Suffice to say the Model S is a nice looking car, having a shape that's not altogether dissimilar from an Aston Martin DBS but softened a bit. The S is a fully electric car, and unlike the Tesla Roadster
it was designed as such from the ground up -- starting with the battery pack. That slab makes up the floor of the car, meaning the heaviest part of the car sits lowest.
It supports DC fast charging, enabling the addition of up to 300 miles of range in just an hour. But, if you're not lucky enough to have access to one of those, the Model S will be quite happy to pull juice from a standard Level 2 charger -- and, should you opt for a second, the car can top up again in half the time.
But we already knew all that. What we didn't know was how it drives. Sadly we still don't, as Tesla wasn't letting anybody behind the wheel, but we did get to ride shotgun for a few quick exhibitions of speed. There was a relaxed slalom run, a 0 - 80MPH blast, and then a run around the company's heavily banked test track at triple-digit speeds.
How did it feel? Incredibly smooth. While there's nothing like screaming around a track at high speed, doing so in a whisper-quiet car is a new experience altogether. Not only is the motor quiet but the car has been meticulously designed to minimize wind and tire noise as well. It's smooth and peaceful... even when you're hurtling along at speeds high enough to put you in jail.
The interior carries that theme, a very calming and comfortable place to be. There's a lot of leather to be found and high-quality materials abound, but the focal point of the whole thing is the 17-inch touchscreen wedged in vertically where you'd expect a car stereo and climate controls to be. That's all handled on this display, an IPS unit that Tesla engineers mentioned was as good as that in the 17-inch MacBook Pro.
Right now it's using an IR system to detect touch, but we're told capacitive touch is on the way -- something of a disappointment to us, as that might make operating things with gloves a bit tricky. (Drivers are said to be able to control everything using wheel-mounted buttons, too.) And through here you'll operate just about everything, starting at the bottom with a row of buttons and a display for current temperature.
The rest of the display can be repurposed to do a number of things, running a number of different apps that come pre-loaded on there. You can use GPS navigation and get a big, beautiful overhead view of the world. Launch another app and that will be cut in half, with the two apps sharing that mondo display. Media playback was a big thing on display, with the car able to aggregate music from multiple sources, like a generously sized internal HDD and Slacker Radio. Other sources are coming soon.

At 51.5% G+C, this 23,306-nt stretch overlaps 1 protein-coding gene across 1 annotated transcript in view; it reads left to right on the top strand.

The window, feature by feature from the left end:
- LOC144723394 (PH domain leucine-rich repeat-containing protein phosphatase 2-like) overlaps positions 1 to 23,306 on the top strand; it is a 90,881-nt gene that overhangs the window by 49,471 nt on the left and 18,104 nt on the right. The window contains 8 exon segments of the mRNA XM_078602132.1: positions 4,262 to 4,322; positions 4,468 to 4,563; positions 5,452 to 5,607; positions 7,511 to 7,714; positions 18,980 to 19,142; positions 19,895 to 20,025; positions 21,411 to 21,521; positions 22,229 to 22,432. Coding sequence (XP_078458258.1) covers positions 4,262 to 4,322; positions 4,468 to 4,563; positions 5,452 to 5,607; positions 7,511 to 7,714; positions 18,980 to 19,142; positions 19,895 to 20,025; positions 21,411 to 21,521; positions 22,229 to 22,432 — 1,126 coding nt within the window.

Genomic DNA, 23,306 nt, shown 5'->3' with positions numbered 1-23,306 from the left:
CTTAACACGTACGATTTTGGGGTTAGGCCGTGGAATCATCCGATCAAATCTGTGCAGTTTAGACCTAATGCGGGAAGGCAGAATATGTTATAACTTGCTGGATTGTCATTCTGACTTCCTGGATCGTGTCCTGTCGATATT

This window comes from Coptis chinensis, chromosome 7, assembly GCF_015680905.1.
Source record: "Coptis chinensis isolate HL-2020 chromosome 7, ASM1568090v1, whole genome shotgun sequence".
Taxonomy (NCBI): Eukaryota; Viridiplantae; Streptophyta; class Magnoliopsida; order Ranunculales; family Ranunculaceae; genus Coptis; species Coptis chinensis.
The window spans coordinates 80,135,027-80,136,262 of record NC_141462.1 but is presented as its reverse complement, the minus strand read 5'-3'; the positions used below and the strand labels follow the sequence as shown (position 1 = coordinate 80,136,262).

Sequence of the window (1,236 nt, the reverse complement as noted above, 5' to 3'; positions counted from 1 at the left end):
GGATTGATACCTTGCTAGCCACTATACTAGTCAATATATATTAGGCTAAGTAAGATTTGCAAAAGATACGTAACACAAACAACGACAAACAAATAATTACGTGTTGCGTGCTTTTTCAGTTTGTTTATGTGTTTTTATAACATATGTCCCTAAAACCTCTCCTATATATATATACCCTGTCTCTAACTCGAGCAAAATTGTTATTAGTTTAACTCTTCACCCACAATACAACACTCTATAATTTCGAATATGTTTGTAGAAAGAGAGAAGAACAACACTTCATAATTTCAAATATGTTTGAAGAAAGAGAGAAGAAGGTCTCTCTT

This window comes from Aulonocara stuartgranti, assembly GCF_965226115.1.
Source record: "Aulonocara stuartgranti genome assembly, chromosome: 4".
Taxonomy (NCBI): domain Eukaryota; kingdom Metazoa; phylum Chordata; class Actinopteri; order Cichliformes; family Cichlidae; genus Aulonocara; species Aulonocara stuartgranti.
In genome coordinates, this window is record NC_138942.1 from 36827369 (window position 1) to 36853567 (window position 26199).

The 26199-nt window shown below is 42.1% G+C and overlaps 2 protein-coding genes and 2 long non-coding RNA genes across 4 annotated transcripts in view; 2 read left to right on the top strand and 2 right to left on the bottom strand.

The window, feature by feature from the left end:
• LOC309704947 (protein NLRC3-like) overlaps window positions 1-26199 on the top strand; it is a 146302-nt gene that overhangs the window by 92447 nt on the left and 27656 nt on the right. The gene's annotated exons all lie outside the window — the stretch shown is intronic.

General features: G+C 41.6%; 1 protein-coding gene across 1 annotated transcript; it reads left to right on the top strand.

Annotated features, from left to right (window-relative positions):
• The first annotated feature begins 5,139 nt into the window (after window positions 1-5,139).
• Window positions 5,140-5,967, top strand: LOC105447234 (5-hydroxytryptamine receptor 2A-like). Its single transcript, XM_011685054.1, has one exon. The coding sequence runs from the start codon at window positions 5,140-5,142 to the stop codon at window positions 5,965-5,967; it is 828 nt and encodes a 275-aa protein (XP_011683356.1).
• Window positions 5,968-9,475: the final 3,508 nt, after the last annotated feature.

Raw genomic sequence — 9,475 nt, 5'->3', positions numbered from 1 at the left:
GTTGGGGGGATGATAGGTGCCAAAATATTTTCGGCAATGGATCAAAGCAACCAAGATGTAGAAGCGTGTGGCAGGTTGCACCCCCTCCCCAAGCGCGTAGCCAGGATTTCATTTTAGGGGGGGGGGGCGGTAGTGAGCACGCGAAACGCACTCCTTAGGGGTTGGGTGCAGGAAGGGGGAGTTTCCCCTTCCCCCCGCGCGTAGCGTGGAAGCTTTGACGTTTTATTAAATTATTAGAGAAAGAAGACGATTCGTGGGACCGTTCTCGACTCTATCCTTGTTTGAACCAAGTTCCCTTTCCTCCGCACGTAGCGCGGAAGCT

Play music and you'll get full album art on display in the center stack, but you'll also get a smaller version right up on the driver's display behind the wheel, where it'll sit next to more important information like speed and fuel level.
Most interesting feature of the Dash? A full Webkit browser. As of now it's fully available, even while driving -- the assumption that drivers are smart enough to leave it alone and let passengers fingers do the typing. But, if legislative bodies demand it, the company may look into disabling that while moving, or perhaps only enable it while driving when there's a passenger present. That the company can already detect thanks to the airbag sensor built into the second seat, leading us to wonder how many web-addicts will be driving around with cinderblocks riding shotgun.
In case you're wondering, yes, the car has an active connection all to itself, a 3G modem built in there somewhere. Nobody would comment on just which carrier the car is using, nor on how much data plans will cost for the thing. But, we did confirm that the car can connect to a WiFi hotspot, so hopefully those of you with tethering on your mobiles will be able to take a bye on yet another monthly bill.
Finally, there's the iPhone app -- which Tesla promises is also coming to at least Android at launch and will also be usable via an HTML5 interface for other devices. Through this you can monitor current charge, pre-condition your car (heat it up or cool it down while it's still plugged in) and even get a real-time view of where your car is on a map, and how fast it's going. Tesla promised it won't be storing this data, so you don't need to worry about Big Brother. But, if dad lets you borrow the keys to his Model S, you might just have to worry about him watching what you do.
Suffice it to say the Model S is shaping up to be a very different kind of ride, and while Tesla's production facility is still a long way from being ready to roll, what we saw in our run through the factory looked promising. Will the car be ready to roll into full production in 2012, and will it release at the promised $49,900 base price? This remains to be seen, but we can't wait to find out.